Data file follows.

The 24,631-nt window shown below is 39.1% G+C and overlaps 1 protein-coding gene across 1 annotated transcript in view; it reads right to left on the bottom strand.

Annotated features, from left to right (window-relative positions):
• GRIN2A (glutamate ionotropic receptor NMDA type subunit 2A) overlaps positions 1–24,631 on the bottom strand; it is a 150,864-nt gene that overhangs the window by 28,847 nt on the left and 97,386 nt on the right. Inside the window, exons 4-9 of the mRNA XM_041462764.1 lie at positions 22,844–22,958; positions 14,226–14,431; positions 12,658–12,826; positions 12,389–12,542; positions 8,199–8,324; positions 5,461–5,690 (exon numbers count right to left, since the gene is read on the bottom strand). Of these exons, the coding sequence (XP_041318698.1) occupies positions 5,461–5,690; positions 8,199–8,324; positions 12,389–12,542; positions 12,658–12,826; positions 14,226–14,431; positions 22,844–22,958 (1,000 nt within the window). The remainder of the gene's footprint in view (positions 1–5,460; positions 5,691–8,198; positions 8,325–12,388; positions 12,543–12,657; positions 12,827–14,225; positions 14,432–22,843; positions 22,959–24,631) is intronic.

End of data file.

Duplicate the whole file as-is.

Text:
The 24,631-nt window shown below is 39.1% G+C and overlaps 1 protein-coding gene across 1 annotated transcript in view; it reads right to left on the bottom strand.

Annotated features, from left to right (window-relative positions):
• GRIN2A (glutamate ionotropic receptor NMDA type subunit 2A) overlaps positions 1–24,631 on the bottom strand; it is a 150,864-nt gene that overhangs the window by 28,847 nt on the left and 97,386 nt on the right. Inside the window, exons 4-9 of the mRNA XM_041462764.1 lie at positions 22,844–22,958; positions 14,226–14,431; positions 12,658–12,826; positions 12,389–12,542; positions 8,199–8,324; positions 5,461–5,690 (exon numbers count right to left, since the gene is read on the bottom strand). Of these exons, the coding sequence (XP_041318698.1) occupies positions 5,461–5,690; positions 8,199–8,324; positions 12,389–12,542; positions 12,658–12,826; positions 14,226–14,431; positions 22,844–22,958 (1,000 nt within the window). The remainder of the gene's footprint in view (positions 1–5,460; positions 5,691–8,198; positions 8,325–12,388; positions 12,543–12,657; positions 12,827–14,225; positions 14,432–22,843; positions 22,959–24,631) is intronic.